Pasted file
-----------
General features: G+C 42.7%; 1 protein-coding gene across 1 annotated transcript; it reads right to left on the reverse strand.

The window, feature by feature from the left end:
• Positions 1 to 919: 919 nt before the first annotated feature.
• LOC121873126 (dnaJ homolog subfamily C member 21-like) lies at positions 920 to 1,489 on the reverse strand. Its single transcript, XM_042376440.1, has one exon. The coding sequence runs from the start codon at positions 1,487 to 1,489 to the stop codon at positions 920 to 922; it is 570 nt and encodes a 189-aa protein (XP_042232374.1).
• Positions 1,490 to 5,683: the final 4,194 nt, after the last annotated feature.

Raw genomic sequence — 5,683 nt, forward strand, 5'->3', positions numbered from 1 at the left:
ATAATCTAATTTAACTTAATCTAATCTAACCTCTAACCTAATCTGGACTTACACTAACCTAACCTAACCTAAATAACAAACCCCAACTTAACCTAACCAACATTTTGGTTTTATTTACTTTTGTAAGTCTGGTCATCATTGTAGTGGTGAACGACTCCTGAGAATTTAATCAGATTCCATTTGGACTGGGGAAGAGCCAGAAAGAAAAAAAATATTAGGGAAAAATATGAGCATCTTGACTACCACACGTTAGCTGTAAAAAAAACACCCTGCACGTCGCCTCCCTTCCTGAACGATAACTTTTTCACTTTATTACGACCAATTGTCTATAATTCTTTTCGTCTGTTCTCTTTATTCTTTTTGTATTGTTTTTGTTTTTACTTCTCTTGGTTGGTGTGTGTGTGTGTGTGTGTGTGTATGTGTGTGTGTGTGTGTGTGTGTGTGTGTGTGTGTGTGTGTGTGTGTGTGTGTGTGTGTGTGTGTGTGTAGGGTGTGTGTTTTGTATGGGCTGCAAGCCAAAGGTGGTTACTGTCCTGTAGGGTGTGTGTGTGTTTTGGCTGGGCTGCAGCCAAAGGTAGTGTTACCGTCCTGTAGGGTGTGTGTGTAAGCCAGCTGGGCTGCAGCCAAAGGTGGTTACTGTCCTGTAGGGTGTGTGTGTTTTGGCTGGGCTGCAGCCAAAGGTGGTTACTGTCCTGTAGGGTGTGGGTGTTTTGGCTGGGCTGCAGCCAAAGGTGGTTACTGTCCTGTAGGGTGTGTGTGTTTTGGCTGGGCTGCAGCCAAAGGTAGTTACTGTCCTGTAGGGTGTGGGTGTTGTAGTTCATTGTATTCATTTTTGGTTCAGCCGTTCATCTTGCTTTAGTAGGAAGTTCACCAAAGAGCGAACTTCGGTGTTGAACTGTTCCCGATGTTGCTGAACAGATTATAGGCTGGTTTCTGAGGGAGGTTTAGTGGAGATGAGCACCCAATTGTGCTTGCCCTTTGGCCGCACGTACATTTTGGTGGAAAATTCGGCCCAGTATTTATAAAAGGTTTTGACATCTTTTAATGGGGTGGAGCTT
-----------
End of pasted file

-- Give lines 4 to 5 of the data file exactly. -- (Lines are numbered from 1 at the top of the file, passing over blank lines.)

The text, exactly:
• LOC121873126 (dnaJ homolog subfamily C member 21-like) lies at positions 920 to 1,489 on the reverse strand. Its single transcript, XM_042376440.1, has one exon. The coding sequence runs from the start codon at positions 1,487 to 1,489 to the stop codon at positions 920 to 922; it is 570 nt and encodes a 189-aa protein (XP_042232374.1).
• Positions 1,490 to 5,683: the final 4,194 nt, after the last annotated feature.